This approach does not scale for high cardinality columns, as the NOT IN predicate becomes too large such that the cost of the predicate outweighs the benefit of early duplicate removal. Accordingly, this approach generally applies to low cardinality columns. Alternately, catalog statistics could be used to determine the most frequently occurring values, and this information may be used to limit NOT IN operations against only those values that recur frequently. Likewise, an approach that tracks the most frequently occurring values seen during the scan could be used to determine which values are included in the NOT IN predicate and which are not.
This approach does not exclude all duplicates, but can reduce the number of duplicates that flow into the sorting operation. The same techniques may apply when an index applies partial order, as the NOT IN could track the last n values.
When DISTINCT or GROUP BY operations are combined with FETCH FIRST, and ORDER BY is not specified, then ordering of the result is not important. Therefore, deriving a NOT IN predicate can be cost effective regardless of column cardinality when the cost of applying a long NOT IN predicate outweighs the savings of reducing the number of rows that need to be scanned. As an example:
SELECT DISTINCT C1
FETCH FIRST 3 ROWS ONLY
The above example requests the first 3 unique rows, and since order is not important, then as soon as 3 unique rows are processed, then the query can end. If the first row returned C1 equals ‘5’, then the generated predicate would be C1 NOT IN (5). If the second row returned C1 equals ‘10’, then the generated predicate becomes C1 NOT IN (5, 10). Once the third qualified row is retrieved, for example, having C1 equals ‘7’, then the query can end returning 5, 10, and 7 as the result.
Feedback predicates may also be pushed down through or across union legs. For example, the following code segment demonstrates an embodiment of the present invention in conjunction with UNION ALL operators:
(SELECT * FROM T1
SELECT * FROM T2) AS V1
The above example selects a maximum value of C1, e.g., MAX(C1) from a table expression that contains a UNION ALL operator. The particular implementation of pushing predicate values down through or across UNION legs, is dependent upon the method that the RDBMS uses to further process the UNION ALL legs. For example, if UNION ALL legs are processed serially, then initially, a predicate is derived, e.g., WHERE C1>=x“00”, for each UNION ALL leg. As the rows are processed for the first leg, the predicate value is updated as described herein. At the completion of the first leg, the MAX(C1) value can be used to update the derived predicate of the second leg. For example, if the value of MAX(C1) from the first leg is 100, then the predicate for the second leg becomes WHERE C1>100. As the rows continue to be processed, this value is continually updated.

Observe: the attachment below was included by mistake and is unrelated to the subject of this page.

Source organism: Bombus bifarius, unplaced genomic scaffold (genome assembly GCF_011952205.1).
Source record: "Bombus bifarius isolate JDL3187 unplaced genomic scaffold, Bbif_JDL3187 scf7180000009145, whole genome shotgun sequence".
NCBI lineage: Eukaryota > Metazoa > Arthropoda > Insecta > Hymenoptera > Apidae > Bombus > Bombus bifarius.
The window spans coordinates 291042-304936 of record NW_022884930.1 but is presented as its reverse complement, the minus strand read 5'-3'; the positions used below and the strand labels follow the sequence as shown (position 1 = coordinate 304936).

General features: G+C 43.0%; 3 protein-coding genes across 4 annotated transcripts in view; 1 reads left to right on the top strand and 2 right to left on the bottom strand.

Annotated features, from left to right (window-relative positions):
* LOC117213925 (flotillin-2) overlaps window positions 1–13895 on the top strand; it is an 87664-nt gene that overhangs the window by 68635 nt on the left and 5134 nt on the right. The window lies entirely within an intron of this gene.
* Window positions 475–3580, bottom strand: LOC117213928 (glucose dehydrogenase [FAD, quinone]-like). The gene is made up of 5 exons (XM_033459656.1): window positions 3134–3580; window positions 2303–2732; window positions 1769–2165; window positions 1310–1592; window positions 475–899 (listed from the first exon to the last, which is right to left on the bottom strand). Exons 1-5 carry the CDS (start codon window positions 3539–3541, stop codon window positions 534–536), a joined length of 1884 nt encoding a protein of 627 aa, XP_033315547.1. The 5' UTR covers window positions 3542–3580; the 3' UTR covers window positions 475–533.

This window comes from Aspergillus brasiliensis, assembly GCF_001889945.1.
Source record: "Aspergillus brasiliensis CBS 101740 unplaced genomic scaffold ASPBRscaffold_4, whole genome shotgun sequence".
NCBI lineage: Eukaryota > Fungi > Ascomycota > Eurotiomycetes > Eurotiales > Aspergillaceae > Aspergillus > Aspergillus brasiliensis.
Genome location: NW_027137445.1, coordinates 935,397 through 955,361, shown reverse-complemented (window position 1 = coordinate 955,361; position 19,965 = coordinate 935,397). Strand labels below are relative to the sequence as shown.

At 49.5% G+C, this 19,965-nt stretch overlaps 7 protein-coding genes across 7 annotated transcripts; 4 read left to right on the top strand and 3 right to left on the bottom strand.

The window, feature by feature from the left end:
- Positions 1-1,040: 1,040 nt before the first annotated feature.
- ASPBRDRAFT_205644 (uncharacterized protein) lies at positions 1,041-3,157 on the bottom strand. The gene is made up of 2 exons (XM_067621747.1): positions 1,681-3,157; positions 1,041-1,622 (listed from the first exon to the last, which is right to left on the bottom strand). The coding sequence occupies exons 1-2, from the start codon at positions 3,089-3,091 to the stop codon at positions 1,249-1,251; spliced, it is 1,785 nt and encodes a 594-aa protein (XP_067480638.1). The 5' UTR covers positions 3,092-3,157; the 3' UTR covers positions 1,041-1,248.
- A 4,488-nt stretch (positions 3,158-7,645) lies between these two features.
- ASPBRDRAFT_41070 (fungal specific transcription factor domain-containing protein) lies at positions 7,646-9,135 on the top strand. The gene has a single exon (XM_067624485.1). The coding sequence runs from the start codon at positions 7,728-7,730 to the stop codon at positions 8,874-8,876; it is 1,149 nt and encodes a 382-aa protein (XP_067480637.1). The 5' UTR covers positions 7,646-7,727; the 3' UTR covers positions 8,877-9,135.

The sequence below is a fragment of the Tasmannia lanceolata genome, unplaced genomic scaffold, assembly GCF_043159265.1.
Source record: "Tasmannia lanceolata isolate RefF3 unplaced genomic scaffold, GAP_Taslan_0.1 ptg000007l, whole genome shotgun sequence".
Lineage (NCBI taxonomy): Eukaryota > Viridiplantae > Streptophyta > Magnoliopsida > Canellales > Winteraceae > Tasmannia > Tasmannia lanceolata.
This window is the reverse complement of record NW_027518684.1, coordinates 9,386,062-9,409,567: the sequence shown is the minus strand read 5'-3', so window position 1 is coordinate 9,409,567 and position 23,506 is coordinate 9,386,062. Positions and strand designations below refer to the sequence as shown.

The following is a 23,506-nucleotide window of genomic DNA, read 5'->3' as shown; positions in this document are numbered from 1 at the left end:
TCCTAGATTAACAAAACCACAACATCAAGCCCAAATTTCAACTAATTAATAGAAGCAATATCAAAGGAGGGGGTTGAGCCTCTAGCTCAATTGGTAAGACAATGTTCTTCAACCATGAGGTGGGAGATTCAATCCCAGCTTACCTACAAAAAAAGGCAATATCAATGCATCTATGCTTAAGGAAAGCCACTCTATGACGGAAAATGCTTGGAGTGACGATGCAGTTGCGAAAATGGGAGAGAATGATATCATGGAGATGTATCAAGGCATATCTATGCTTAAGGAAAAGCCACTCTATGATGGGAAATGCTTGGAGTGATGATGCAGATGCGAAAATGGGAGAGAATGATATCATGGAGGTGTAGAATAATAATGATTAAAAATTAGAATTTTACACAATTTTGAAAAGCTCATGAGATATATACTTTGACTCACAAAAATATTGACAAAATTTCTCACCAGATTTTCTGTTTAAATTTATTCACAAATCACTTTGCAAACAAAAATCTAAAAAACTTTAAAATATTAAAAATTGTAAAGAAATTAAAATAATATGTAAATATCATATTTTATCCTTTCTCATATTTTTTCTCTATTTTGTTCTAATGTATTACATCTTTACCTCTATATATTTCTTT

In accordance with another embodiment of the invention, UNION ALL legs may be processed in parallel, independently from each other. Accordingly, the derived predicate may be applied within each independent leg. A parent of the parallel tasks may be able to use the resultant derived predicate values from each leg to filter out rows returned from each parallel child task as the results are merged by the parent.
In accordance with yet another embodiment of the invention, UNION ALL legs may be processed concurrently in a “round-robin” approach. In such approaches, the derived predicate value from the first leg can be used to update the predicate used to fetch rows from the second leg. For example, assuming leg 1 has rows 10, 5, 12, 7 and leg 2 has rows 8, 11, 9, 15, then the first fetch from leg 1 would retrieve the value of 10, and the derived predicate becomes C1>10. Similarly, a fetch beginning from leg 2 ignores the first row and fetches the second row, having a value of 11, which is greater than 10. The derived predicate is updated to C1>11 and the fetch returns to leg 1. Accordingly, this round-robin style may continue in a similar manner until processing is complete.
This derived predicate approach applies to all UNION ALL combinations with DISTINCT, GROUP BY, FETCH FIRST (with or without ORDER BY) and MAX or MIN operations. Present invention embodiments are not intended, however, to be limited by these embodiments. As described herein, the processing of the derived predicates is dependent on whether the UNION ALL legs are processed serially, independently in parallel, or in a round-robin style.
The processor 920 may be embodied by one or more microprocessors or microcontrollers, and executes computer readable program instructions stored in memory 930 to perform the operations described above in connection with
Memory 930 may comprise computer readable storage media encoded with software comprising computer readable program instructions, and when the software is executed by the processor 920, the processor 920 is operable to perform the operations described herein in connection with query execution and optimization engine logic 935 and 940. Predicted or estimated computational costs, as determined from a cost function, may also be stored in memory 930.